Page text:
One of the few lead roles by Peter Lorre in an American film. Famous in USA for horror roles, and other creepy or sleazy (or Queer) types, this is also somewhat similar to his role in Fritz Lang's "M", in that his erotic/romantic obsession turns him into a monster. A "must see" for Peter Lorre fans.
Aren't we all a little bit like Peter Lorre? Aren't we all driven a little crazy by unrequited love? Don't we all feel ugly and unworthy of love from time to time? Don't we all want to hire a drunken housekeeper who acts like a pirate with a parrot on her shoulder? Don't we all want to dress up like a cross between Dr. Doom and Hannibal Lecter and do crazy things?
Gothic horror classic from director Karl Freund features another great tortured performance from Peter Lorre. A spirited rendition of Maurice Renard's oft-filmed classic story 'The Hands of Orlac', with extraordinary Expressionistic visual imagery, exploration of themes years ahead of its time, and some surprising wit - this is an absolute classic and a must for classic horror fans.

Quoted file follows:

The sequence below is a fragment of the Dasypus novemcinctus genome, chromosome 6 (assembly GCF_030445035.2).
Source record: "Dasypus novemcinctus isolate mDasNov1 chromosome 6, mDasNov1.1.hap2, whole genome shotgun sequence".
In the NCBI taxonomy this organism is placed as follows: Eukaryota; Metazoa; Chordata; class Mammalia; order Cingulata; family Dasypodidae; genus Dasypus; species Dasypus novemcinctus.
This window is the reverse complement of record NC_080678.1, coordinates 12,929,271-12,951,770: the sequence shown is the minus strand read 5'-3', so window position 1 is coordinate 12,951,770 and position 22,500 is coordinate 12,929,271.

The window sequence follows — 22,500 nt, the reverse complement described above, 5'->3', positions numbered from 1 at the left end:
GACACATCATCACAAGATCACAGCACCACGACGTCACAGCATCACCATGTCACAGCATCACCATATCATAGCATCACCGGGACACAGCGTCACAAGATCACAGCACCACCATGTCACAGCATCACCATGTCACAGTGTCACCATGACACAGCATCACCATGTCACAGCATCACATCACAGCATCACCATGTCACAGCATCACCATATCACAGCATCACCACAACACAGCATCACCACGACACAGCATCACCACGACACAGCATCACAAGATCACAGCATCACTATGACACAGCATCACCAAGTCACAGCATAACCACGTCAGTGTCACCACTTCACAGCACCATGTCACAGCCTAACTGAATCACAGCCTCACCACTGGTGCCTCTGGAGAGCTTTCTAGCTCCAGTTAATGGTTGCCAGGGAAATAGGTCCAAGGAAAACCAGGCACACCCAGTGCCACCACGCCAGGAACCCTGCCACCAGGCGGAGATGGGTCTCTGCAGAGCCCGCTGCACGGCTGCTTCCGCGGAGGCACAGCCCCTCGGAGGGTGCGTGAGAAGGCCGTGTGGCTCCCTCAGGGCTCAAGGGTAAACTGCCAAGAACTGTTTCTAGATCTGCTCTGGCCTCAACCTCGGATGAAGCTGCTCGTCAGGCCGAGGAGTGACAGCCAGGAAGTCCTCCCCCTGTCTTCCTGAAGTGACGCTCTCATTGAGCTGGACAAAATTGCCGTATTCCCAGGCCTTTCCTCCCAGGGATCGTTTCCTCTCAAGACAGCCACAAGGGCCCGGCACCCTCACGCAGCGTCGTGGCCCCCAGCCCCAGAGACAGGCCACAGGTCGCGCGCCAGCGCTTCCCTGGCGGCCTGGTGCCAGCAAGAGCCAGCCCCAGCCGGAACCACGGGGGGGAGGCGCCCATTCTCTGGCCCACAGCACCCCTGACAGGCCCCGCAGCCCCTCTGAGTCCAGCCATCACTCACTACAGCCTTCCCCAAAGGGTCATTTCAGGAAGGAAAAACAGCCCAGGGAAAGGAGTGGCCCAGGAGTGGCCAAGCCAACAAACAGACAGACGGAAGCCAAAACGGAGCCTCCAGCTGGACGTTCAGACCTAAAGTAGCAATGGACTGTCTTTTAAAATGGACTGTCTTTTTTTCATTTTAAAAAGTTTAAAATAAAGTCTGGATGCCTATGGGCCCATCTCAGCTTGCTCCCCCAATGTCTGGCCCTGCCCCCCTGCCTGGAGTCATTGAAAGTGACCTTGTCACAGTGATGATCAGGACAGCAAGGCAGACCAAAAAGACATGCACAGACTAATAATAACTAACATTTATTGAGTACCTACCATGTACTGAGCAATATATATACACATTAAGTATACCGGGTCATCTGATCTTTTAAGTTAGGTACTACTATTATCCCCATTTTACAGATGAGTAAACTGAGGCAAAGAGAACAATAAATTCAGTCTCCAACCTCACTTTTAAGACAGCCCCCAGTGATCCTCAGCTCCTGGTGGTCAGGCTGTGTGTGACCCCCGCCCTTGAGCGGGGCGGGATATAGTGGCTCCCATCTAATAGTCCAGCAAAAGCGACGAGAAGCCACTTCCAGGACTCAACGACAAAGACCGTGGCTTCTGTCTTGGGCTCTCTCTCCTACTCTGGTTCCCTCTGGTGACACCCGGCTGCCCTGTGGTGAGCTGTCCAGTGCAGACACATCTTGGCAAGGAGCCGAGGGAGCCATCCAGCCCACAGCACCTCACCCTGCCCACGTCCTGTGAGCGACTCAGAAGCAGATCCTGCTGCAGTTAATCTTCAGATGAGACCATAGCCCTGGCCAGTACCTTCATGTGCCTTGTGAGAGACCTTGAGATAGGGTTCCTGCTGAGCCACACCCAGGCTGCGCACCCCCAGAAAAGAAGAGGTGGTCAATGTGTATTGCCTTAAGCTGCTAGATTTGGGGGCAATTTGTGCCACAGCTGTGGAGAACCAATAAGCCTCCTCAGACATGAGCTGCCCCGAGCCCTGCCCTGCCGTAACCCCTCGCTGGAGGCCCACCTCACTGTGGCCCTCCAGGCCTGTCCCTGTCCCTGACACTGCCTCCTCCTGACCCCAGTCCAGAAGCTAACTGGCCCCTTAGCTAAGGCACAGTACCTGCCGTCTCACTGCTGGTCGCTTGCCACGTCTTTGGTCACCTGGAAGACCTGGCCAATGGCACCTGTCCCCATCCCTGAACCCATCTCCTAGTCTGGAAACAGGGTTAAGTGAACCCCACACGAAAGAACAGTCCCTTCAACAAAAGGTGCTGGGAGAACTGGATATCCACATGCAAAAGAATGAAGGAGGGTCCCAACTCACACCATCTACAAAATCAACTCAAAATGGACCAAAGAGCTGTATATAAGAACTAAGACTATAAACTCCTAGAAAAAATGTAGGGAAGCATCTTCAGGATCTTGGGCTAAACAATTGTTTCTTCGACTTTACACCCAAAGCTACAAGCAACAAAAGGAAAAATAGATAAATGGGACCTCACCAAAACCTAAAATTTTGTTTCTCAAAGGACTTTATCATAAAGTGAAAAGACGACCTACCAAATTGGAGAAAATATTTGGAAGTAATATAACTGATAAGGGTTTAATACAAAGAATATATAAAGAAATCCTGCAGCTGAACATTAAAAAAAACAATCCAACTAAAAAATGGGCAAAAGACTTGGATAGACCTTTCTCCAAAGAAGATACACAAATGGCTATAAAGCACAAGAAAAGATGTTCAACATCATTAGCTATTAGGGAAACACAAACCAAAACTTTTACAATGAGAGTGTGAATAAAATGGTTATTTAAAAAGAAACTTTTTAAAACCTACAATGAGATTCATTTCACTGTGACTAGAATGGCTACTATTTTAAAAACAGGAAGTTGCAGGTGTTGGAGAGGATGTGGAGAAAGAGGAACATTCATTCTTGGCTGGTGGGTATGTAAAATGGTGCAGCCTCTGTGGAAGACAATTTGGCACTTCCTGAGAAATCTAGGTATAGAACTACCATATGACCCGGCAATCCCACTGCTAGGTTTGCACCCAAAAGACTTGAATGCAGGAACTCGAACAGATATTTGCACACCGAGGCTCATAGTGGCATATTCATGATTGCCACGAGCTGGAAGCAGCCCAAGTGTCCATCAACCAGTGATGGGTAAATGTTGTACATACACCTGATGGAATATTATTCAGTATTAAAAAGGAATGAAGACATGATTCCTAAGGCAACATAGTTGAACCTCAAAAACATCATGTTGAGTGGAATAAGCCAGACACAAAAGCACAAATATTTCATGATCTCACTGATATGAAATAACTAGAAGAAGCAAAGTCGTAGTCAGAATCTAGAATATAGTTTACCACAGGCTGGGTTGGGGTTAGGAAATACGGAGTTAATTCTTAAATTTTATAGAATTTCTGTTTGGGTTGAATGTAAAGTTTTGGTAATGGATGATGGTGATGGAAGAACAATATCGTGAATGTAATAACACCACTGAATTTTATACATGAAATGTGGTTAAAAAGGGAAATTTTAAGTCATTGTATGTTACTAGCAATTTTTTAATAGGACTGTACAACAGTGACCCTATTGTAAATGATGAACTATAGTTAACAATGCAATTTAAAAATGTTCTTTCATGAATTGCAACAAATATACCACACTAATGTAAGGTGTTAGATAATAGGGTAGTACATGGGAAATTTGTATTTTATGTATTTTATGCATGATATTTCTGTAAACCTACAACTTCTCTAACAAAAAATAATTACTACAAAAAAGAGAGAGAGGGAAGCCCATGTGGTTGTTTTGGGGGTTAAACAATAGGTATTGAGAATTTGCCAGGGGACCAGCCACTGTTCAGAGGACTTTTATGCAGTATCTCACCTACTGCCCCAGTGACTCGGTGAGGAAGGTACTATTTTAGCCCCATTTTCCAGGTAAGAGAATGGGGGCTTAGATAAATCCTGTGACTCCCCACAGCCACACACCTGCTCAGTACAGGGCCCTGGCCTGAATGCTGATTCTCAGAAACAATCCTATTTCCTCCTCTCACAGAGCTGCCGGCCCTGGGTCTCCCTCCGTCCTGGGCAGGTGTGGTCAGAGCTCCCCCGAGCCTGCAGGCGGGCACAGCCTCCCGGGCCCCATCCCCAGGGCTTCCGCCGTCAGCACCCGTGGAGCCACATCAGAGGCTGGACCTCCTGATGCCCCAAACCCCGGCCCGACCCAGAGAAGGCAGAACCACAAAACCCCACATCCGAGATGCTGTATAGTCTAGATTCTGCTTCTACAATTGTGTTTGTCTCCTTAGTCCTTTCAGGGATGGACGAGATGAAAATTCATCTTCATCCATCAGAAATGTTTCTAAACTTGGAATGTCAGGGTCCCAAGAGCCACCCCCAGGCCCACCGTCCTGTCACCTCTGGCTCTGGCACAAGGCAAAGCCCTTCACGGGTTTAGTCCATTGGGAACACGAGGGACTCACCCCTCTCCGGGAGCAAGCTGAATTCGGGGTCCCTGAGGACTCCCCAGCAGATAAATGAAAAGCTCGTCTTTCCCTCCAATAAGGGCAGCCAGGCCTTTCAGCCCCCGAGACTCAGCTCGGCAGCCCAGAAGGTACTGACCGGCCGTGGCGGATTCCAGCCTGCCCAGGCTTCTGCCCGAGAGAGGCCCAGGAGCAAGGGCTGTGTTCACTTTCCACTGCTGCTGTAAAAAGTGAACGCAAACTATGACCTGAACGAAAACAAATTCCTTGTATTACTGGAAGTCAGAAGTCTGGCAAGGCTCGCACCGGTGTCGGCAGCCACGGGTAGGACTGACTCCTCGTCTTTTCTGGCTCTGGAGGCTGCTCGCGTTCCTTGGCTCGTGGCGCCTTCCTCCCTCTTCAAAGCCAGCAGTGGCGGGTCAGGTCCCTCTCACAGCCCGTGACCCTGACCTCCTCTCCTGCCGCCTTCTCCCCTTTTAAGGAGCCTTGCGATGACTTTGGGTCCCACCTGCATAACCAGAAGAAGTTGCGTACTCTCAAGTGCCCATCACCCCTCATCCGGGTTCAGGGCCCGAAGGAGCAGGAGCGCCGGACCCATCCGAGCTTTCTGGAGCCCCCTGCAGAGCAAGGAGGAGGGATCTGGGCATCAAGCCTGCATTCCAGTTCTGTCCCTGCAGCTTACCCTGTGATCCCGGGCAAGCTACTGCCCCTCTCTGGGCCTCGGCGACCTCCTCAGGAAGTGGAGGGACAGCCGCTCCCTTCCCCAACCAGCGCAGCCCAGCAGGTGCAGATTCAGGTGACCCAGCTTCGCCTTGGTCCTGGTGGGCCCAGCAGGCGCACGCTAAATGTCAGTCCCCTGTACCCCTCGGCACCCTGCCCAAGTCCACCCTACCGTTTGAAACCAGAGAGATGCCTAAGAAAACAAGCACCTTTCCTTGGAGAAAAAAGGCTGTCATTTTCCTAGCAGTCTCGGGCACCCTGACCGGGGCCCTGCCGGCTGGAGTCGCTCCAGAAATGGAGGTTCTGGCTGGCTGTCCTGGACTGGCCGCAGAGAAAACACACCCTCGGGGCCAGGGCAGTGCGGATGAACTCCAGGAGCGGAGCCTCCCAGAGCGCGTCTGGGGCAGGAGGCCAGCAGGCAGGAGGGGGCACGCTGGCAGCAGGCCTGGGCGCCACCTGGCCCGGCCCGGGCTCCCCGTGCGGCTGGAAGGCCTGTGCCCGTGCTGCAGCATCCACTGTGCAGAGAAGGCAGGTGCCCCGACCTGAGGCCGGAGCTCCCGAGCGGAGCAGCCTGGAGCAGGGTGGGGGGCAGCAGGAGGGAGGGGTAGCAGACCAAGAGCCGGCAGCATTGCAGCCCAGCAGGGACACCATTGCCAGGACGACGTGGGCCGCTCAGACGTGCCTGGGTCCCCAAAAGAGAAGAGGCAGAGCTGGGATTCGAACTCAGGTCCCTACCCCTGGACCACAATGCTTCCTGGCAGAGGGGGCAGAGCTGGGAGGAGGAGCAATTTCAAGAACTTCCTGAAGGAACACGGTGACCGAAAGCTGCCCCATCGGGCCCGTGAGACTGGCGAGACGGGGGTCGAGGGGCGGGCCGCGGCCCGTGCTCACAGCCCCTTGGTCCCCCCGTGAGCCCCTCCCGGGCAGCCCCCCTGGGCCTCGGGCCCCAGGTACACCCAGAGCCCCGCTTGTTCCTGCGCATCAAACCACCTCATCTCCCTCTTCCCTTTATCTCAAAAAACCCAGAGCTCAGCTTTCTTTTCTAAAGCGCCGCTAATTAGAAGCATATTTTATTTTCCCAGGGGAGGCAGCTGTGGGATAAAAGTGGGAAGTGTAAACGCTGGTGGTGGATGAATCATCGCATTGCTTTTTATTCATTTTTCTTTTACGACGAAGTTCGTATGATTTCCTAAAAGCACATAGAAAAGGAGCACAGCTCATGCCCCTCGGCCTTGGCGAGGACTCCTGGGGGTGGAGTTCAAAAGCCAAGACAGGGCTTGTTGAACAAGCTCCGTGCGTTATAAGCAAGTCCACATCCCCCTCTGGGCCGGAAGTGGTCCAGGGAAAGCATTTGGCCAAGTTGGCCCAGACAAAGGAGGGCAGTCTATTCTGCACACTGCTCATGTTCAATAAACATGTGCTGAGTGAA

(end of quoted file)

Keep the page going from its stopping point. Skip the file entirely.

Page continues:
La locura como respuesta a la amputación o alteración del cuerpo es una redundante en el cine de terror de los años 30. Tal vez Tod Browning con "The unknown" (1927) inicio esta fascinación, solo que su personaje siempre estuvo loco, a diferencia del pianista Orlac que es misteriosamente posesionado por la maldad de un asesino. Pero eso es lo de menos, el doctor Gogol es lo mejor...esa dualidad innata.
Freund's final film is a take on The Hands of Orlac that has everything right: Gregg Toland's cinematography that's reminiscent of Citizen Kane, Colin Clive, and a phenomenal "M"-like performance by Lorre.
Peter Lorre is Stewie 1.0.
You can see they tried to capture some of Fritz Lang's cinematic mojo here (the trailer even mentions it). In a completely unrelated bit of personal trivia: my dad once exchanged pleasantries with a five o'clock shadowed Peter Lorre at LAX.